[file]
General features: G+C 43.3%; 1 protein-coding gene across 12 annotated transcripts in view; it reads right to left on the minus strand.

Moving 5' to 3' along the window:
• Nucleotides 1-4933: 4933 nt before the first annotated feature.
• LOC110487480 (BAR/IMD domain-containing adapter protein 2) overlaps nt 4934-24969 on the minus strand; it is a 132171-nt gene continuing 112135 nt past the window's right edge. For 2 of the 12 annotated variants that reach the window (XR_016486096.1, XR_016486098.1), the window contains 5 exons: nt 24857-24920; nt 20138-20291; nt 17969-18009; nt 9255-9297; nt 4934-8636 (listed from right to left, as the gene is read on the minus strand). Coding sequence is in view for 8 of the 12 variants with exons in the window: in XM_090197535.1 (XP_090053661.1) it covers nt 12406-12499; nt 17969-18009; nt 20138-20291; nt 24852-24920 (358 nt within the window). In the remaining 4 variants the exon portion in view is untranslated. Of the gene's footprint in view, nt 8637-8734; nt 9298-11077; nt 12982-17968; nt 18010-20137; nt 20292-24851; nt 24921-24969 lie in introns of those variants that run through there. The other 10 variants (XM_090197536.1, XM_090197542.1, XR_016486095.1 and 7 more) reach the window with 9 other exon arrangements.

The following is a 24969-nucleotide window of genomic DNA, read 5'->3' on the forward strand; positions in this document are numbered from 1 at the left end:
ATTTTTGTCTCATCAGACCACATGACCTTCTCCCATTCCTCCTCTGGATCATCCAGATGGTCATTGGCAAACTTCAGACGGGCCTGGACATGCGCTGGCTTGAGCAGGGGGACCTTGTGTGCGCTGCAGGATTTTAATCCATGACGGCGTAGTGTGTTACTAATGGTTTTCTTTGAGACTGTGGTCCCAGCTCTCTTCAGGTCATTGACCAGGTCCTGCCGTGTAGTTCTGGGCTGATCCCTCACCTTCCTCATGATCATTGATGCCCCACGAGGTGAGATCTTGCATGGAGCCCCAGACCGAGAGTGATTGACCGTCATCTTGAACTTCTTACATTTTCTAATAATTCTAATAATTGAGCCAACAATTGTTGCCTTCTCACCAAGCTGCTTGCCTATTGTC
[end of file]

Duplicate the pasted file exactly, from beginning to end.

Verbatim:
General features: G+C 43.3%; 1 protein-coding gene across 12 annotated transcripts in view; it reads right to left on the minus strand.

Moving 5' to 3' along the window:
• Nucleotides 1-4933: 4933 nt before the first annotated feature.
• LOC110487480 (BAR/IMD domain-containing adapter protein 2) overlaps nt 4934-24969 on the minus strand; it is a 132171-nt gene continuing 112135 nt past the window's right edge. For 2 of the 12 annotated variants that reach the window (XR_016486096.1, XR_016486098.1), the window contains 5 exons: nt 24857-24920; nt 20138-20291; nt 17969-18009; nt 9255-9297; nt 4934-8636 (listed from right to left, as the gene is read on the minus strand). Coding sequence is in view for 8 of the 12 variants with exons in the window: in XM_090197535.1 (XP_090053661.1) it covers nt 12406-12499; nt 17969-18009; nt 20138-20291; nt 24852-24920 (358 nt within the window). In the remaining 4 variants the exon portion in view is untranslated. Of the gene's footprint in view, nt 8637-8734; nt 9298-11077; nt 12982-17968; nt 18010-20137; nt 20292-24851; nt 24921-24969 lie in introns of those variants that run through there. The other 10 variants (XM_090197536.1, XM_090197542.1, XR_016486095.1 and 7 more) reach the window with 9 other exon arrangements.

The following is a 24969-nucleotide window of genomic DNA, read 5'->3' on the forward strand; positions in this document are numbered from 1 at the left end:
ATTTTTGTCTCATCAGACCACATGACCTTCTCCCATTCCTCCTCTGGATCATCCAGATGGTCATTGGCAAACTTCAGACGGGCCTGGACATGCGCTGGCTTGAGCAGGGGGACCTTGTGTGCGCTGCAGGATTTTAATCCATGACGGCGTAGTGTGTTACTAATGGTTTTCTTTGAGACTGTGGTCCCAGCTCTCTTCAGGTCATTGACCAGGTCCTGCCGTGTAGTTCTGGGCTGATCCCTCACCTTCCTCATGATCATTGATGCCCCACGAGGTGAGATCTTGCATGGAGCCCCAGACCGAGAGTGATTGACCGTCATCTTGAACTTCTTACATTTTCTAATAATTCTAATAATTGAGCCAACAATTGTTGCCTTCTCACCAAGCTGCTTGCCTATTGTC